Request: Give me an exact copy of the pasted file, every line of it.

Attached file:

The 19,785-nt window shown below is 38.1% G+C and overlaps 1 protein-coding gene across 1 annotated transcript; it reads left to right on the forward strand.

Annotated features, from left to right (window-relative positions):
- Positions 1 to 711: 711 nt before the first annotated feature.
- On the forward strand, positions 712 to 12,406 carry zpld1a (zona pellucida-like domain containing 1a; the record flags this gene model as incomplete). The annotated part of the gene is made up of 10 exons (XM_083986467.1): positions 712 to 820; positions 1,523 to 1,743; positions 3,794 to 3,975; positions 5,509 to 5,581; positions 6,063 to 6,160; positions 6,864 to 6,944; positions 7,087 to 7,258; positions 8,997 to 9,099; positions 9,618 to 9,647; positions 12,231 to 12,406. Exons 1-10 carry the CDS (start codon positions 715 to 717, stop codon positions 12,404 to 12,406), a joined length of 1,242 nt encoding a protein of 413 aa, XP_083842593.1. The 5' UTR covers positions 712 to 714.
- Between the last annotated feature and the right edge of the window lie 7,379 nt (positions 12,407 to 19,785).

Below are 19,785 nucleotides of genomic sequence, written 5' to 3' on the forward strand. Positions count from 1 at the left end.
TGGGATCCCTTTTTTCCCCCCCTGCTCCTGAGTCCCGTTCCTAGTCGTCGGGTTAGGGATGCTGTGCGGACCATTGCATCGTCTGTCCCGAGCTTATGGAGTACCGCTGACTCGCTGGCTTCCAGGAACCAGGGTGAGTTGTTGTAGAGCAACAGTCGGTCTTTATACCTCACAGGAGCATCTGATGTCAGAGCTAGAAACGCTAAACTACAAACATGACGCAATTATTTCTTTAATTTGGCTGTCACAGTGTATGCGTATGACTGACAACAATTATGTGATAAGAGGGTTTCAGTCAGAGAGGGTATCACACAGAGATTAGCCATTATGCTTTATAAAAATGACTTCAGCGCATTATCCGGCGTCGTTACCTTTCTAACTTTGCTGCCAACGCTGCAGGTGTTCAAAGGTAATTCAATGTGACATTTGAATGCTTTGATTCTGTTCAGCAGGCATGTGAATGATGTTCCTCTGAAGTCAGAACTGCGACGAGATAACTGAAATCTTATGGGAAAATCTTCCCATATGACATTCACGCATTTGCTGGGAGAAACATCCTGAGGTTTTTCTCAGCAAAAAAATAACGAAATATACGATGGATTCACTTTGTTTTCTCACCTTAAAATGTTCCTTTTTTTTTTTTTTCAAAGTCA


The 19,785-nt window shown below is 38.1% G+C and overlaps 1 protein-coding gene across 1 annotated transcript; it reads left to right on the forward strand.

Annotated features, from left to right (window-relative positions):
- Positions 1 to 711: 711 nt before the first annotated feature.
- On the forward strand, positions 712 to 12,406 carry zpld1a (zona pellucida-like domain containing 1a; the record flags this gene model as incomplete). The annotated part of the gene is made up of 10 exons (XM_083986467.1): positions 712 to 820; positions 1,523 to 1,743; positions 3,794 to 3,975; positions 5,509 to 5,581; positions 6,063 to 6,160; positions 6,864 to 6,944; positions 7,087 to 7,258; positions 8,997 to 9,099; positions 9,618 to 9,647; positions 12,231 to 12,406. Exons 1-10 carry the CDS (start codon positions 715 to 717, stop codon positions 12,404 to 12,406), a joined length of 1,242 nt encoding a protein of 413 aa, XP_083842593.1. The 5' UTR covers positions 712 to 714.
- Between the last annotated feature and the right edge of the window lie 7,379 nt (positions 12,407 to 19,785).

Below are 19,785 nucleotides of genomic sequence, written 5' to 3' on the forward strand. Positions count from 1 at the left end.
TGGGATCCCTTTTTTCCCCCCCTGCTCCTGAGTCCCGTTCCTAGTCGTCGGGTTAGGGATGCTGTGCGGACCATTGCATCGTCTGTCCCGAGCTTATGGAGTACCGCTGACTCGCTGGCTTCCAGGAACCAGGGTGAGTTGTTGTAGAGCAACAGTCGGTCTTTATACCTCACAGGAGCATCTGATGTCAGAGCTAGAAACGCTAAACTACAAACATGACGCAATTATTTCTTTAATTTGGCTGTCACAGTGTATGCGTATGACTGACAACAATTATGTGATAAGAGGGTTTCAGTCAGAGAGGGTATCACACAGAGATTAGCCATTATGCTTTATAAAAATGACTTCAGCGCATTATCCGGCGTCGTTACCTTTCTAACTTTGCTGCCAACGCTGCAGGTGTTCAAAGGTAATTCAATGTGACATTTGAATGCTTTGATTCTGTTCAGCAGGCATGTGAATGATGTTCCTCTGAAGTCAGAACTGCGACGAGATAACTGAAATCTTATGGGAAAATCTTCCCATATGACATTCACGCATTTGCTGGGAGAAACATCCTGAGGTTTTTCTCAGCAAAAAAATAACGAAATATACGATGGATTCACTTTGTTTTCTCACCTTAAAATGTTCCTTTTTTTTTTTTTTCAAAGTCA